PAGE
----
Early in the morning around six my brother in law would take his parang and basket out for bamboo cutting. By seven he would have cut some bamboo canisters. one whole bamboo could make about ten or fifteen cuttings or canisters. The small species make good canisters for lemang. The bigger and fatter species are usually used for cooking meat and vegetables. Pansur (cooking in bamboo) today has become quite a culinary art.
South western and South Eastern China and Taiwan and several other Pacific Islands also have the pansur culture.
This is my sister-in-law's longhouse fire pit for her lemang making. A metal sheet at a 70 degree recline with riverine rocks as base. Whenever she makes lemang she will cut a young banan stem to form the base for her bamboo canisters. A young banana stem does not burn easily so it would prevent the bamboo canisters from catching fire. The metal sheet will also stabilize the heat and thus the lemang (rice) cooks evenly.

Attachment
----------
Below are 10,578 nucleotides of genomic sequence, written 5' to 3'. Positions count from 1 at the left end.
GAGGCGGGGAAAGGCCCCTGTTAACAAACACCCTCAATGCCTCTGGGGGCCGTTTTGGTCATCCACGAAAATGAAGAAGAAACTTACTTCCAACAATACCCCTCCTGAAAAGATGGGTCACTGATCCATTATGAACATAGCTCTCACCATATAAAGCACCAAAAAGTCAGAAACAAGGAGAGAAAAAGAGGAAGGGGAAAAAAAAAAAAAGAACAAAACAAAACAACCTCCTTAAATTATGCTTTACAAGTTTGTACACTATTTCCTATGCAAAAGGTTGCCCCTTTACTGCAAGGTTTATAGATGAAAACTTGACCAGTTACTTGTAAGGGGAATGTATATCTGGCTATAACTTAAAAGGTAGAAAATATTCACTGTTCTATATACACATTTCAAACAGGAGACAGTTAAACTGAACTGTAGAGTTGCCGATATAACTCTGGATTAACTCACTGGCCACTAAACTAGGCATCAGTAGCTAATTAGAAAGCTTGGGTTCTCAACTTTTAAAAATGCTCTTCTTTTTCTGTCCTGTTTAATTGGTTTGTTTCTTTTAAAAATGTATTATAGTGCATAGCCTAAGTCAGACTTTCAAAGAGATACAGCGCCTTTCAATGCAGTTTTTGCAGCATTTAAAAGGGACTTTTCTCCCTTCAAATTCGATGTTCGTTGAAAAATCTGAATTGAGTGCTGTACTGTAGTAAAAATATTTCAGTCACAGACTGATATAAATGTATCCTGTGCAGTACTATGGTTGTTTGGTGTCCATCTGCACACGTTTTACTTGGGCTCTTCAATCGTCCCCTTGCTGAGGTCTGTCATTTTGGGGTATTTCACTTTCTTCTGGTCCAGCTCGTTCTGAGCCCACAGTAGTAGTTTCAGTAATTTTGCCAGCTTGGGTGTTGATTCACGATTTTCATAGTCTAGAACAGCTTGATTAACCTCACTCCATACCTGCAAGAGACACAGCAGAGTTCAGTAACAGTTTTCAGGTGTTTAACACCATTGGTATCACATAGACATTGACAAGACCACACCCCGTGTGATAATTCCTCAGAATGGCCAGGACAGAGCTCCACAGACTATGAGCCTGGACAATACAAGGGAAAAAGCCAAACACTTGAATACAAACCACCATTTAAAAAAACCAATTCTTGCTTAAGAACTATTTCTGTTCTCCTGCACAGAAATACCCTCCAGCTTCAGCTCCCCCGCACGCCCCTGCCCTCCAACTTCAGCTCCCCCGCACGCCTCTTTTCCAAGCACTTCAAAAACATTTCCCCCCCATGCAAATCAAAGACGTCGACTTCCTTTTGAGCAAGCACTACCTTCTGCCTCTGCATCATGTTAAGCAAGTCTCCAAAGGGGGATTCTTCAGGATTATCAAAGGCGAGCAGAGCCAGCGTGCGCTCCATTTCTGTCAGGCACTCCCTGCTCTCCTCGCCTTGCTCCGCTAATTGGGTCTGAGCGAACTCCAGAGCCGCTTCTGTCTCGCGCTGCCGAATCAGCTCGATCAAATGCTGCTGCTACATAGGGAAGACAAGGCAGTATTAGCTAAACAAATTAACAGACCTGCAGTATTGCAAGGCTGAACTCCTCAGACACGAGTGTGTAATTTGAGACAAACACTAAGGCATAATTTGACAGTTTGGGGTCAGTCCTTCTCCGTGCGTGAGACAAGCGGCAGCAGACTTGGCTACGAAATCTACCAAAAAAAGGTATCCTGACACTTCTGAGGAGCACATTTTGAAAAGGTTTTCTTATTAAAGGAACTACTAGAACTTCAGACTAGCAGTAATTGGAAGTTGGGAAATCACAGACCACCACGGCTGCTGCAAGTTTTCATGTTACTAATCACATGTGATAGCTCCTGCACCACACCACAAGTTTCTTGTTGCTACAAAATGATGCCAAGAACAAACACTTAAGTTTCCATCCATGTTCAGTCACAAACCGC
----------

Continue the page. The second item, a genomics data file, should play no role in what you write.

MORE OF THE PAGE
Always fill half of the bamboo canister with coconut milk and then add glutinous rice. When the coconut milk reaches the top like this the bamboo canister is properly filled and the lemang which comes out later will be of perfect texture. If you like your lemang harder you can add just a little more rice. This is the petua from old people and I never find a badly prepared lemang using measurement like this.
Pandan leaves act as stoppers and give the lemang a great fragrance.
You have the turn the bamboo every now and then. When the bamboo stops spitting water out and the pandan has wilted the lemang is ready. The fire should be well tended.
So cooking lemang in the backyard is truly an art and a test of your patience and skill. Each grain of lemang is actually a "fruit of love" because so much work is put into it.